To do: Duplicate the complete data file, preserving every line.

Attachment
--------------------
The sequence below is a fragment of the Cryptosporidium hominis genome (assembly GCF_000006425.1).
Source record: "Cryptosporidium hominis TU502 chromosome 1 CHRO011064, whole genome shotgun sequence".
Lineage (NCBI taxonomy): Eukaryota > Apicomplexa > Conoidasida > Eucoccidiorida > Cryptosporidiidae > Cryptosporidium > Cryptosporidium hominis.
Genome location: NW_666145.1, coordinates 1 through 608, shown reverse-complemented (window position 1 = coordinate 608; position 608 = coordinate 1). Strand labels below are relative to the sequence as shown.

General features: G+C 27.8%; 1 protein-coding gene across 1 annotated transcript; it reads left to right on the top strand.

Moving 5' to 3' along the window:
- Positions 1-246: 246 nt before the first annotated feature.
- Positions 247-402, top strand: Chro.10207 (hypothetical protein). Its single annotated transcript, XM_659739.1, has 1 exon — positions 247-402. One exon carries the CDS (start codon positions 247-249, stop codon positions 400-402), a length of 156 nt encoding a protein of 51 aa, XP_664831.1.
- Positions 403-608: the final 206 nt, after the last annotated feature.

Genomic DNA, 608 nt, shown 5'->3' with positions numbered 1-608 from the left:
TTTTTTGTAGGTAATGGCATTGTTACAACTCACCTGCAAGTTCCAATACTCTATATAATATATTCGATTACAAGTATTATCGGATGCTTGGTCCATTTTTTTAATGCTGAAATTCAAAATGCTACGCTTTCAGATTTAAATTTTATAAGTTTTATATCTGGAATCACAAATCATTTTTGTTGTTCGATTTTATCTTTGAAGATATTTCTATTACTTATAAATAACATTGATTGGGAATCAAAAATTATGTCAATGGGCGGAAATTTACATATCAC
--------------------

The sequence below is a fragment of the Cryptosporidium hominis genome (assembly GCF_000006425.1).
Source record: "Cryptosporidium hominis TU502 chromosome 1 CHRO011064, whole genome shotgun sequence".
Lineage (NCBI taxonomy): Eukaryota > Apicomplexa > Conoidasida > Eucoccidiorida > Cryptosporidiidae > Cryptosporidium > Cryptosporidium hominis.
Genome location: NW_666145.1, coordinates 1 through 608, shown reverse-complemented (window position 1 = coordinate 608; position 608 = coordinate 1). Strand labels below are relative to the sequence as shown.

General features: G+C 27.8%; 1 protein-coding gene across 1 annotated transcript; it reads left to right on the top strand.

Moving 5' to 3' along the window:
- Positions 1-246: 246 nt before the first annotated feature.
- Positions 247-402, top strand: Chro.10207 (hypothetical protein). Its single annotated transcript, XM_659739.1, has 1 exon — positions 247-402. One exon carries the CDS (start codon positions 247-249, stop codon positions 400-402), a length of 156 nt encoding a protein of 51 aa, XP_664831.1.
- Positions 403-608: the final 206 nt, after the last annotated feature.

Genomic DNA, 608 nt, shown 5'->3' with positions numbered 1-608 from the left:
TTTTTTGTAGGTAATGGCATTGTTACAACTCACCTGCAAGTTCCAATACTCTATATAATATATTCGATTACAAGTATTATCGGATGCTTGGTCCATTTTTTTAATGCTGAAATTCAAAATGCTACGCTTTCAGATTTAAATTTTATAAGTTTTATATCTGGAATCACAAATCATTTTTGTTGTTCGATTTTATCTTTGAAGATATTTCTATTACTTATAAATAACATTGATTGGGAATCAAAAATTATGTCAATGGGCGGAAATTTACATATCAC